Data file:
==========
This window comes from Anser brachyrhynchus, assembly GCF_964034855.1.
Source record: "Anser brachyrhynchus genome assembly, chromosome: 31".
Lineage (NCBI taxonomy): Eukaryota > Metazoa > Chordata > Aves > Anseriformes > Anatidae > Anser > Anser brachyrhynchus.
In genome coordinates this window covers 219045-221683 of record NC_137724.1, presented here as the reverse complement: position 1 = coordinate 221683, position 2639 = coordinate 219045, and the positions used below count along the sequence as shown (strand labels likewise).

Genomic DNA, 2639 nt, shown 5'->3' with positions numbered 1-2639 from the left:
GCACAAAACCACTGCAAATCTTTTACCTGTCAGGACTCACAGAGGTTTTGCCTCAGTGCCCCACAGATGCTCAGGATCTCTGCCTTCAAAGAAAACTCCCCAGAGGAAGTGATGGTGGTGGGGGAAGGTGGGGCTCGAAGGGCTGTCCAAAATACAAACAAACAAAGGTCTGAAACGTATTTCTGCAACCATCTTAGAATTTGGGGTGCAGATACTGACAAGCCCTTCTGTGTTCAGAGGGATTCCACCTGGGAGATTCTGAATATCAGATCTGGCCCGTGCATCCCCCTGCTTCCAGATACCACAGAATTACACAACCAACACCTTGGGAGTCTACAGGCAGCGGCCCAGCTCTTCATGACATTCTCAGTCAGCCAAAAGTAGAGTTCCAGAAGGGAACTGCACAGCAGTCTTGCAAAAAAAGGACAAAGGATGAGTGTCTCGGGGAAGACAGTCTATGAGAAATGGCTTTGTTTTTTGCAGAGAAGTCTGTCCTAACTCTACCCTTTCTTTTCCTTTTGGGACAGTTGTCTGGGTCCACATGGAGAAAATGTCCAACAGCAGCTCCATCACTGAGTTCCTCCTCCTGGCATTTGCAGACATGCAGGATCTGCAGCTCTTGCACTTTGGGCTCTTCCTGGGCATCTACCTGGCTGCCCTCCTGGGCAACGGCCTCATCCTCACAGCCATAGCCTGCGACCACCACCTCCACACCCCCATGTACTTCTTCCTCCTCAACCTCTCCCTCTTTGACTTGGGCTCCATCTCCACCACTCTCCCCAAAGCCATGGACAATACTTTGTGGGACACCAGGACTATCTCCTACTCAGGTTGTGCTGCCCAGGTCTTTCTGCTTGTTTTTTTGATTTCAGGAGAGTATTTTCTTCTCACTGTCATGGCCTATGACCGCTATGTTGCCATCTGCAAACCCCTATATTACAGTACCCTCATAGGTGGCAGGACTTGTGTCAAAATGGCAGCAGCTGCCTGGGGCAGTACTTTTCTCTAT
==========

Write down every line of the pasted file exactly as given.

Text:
This window comes from Anser brachyrhynchus, assembly GCF_964034855.1.
Source record: "Anser brachyrhynchus genome assembly, chromosome: 31".
Lineage (NCBI taxonomy): Eukaryota > Metazoa > Chordata > Aves > Anseriformes > Anatidae > Anser > Anser brachyrhynchus.
In genome coordinates this window covers 219045-221683 of record NC_137724.1, presented here as the reverse complement: position 1 = coordinate 221683, position 2639 = coordinate 219045, and the positions used below count along the sequence as shown (strand labels likewise).

Genomic DNA, 2639 nt, shown 5'->3' with positions numbered 1-2639 from the left:
GCACAAAACCACTGCAAATCTTTTACCTGTCAGGACTCACAGAGGTTTTGCCTCAGTGCCCCACAGATGCTCAGGATCTCTGCCTTCAAAGAAAACTCCCCAGAGGAAGTGATGGTGGTGGGGGAAGGTGGGGCTCGAAGGGCTGTCCAAAATACAAACAAACAAAGGTCTGAAACGTATTTCTGCAACCATCTTAGAATTTGGGGTGCAGATACTGACAAGCCCTTCTGTGTTCAGAGGGATTCCACCTGGGAGATTCTGAATATCAGATCTGGCCCGTGCATCCCCCTGCTTCCAGATACCACAGAATTACACAACCAACACCTTGGGAGTCTACAGGCAGCGGCCCAGCTCTTCATGACATTCTCAGTCAGCCAAAAGTAGAGTTCCAGAAGGGAACTGCACAGCAGTCTTGCAAAAAAAGGACAAAGGATGAGTGTCTCGGGGAAGACAGTCTATGAGAAATGGCTTTGTTTTTTGCAGAGAAGTCTGTCCTAACTCTACCCTTTCTTTTCCTTTTGGGACAGTTGTCTGGGTCCACATGGAGAAAATGTCCAACAGCAGCTCCATCACTGAGTTCCTCCTCCTGGCATTTGCAGACATGCAGGATCTGCAGCTCTTGCACTTTGGGCTCTTCCTGGGCATCTACCTGGCTGCCCTCCTGGGCAACGGCCTCATCCTCACAGCCATAGCCTGCGACCACCACCTCCACACCCCCATGTACTTCTTCCTCCTCAACCTCTCCCTCTTTGACTTGGGCTCCATCTCCACCACTCTCCCCAAAGCCATGGACAATACTTTGTGGGACACCAGGACTATCTCCTACTCAGGTTGTGCTGCCCAGGTCTTTCTGCTTGTTTTTTTGATTTCAGGAGAGTATTTTCTTCTCACTGTCATGGCCTATGACCGCTATGTTGCCATCTGCAAACCCCTATATTACAGTACCCTCATAGGTGGCAGGACTTGTGTCAAAATGGCAGCAGCTGCCTGGGGCAGTACTTTTCTCTAT